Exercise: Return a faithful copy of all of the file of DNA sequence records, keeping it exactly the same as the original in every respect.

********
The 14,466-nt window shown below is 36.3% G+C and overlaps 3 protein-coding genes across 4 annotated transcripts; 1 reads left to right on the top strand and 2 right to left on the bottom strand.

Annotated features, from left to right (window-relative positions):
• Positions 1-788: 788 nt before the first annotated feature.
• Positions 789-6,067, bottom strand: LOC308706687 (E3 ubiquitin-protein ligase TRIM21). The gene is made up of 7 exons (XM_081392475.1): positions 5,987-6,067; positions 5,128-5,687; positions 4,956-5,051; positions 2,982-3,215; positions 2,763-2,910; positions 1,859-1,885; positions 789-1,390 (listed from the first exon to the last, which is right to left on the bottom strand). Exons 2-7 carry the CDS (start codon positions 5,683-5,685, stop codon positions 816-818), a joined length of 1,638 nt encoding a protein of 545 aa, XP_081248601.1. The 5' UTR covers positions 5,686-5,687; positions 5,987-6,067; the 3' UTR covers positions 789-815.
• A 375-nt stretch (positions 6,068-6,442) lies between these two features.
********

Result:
The 14,466-nt window shown below is 36.3% G+C and overlaps 3 protein-coding genes across 4 annotated transcripts; 1 reads left to right on the top strand and 2 right to left on the bottom strand.

Annotated features, from left to right (window-relative positions):
• Positions 1-788: 788 nt before the first annotated feature.
• Positions 789-6,067, bottom strand: LOC308706687 (E3 ubiquitin-protein ligase TRIM21). The gene is made up of 7 exons (XM_081392475.1): positions 5,987-6,067; positions 5,128-5,687; positions 4,956-5,051; positions 2,982-3,215; positions 2,763-2,910; positions 1,859-1,885; positions 789-1,390 (listed from the first exon to the last, which is right to left on the bottom strand). Exons 2-7 carry the CDS (start codon positions 5,683-5,685, stop codon positions 816-818), a joined length of 1,638 nt encoding a protein of 545 aa, XP_081248601.1. The 5' UTR covers positions 5,686-5,687; positions 5,987-6,067; the 3' UTR covers positions 789-815.
• A 375-nt stretch (positions 6,068-6,442) lies between these two features.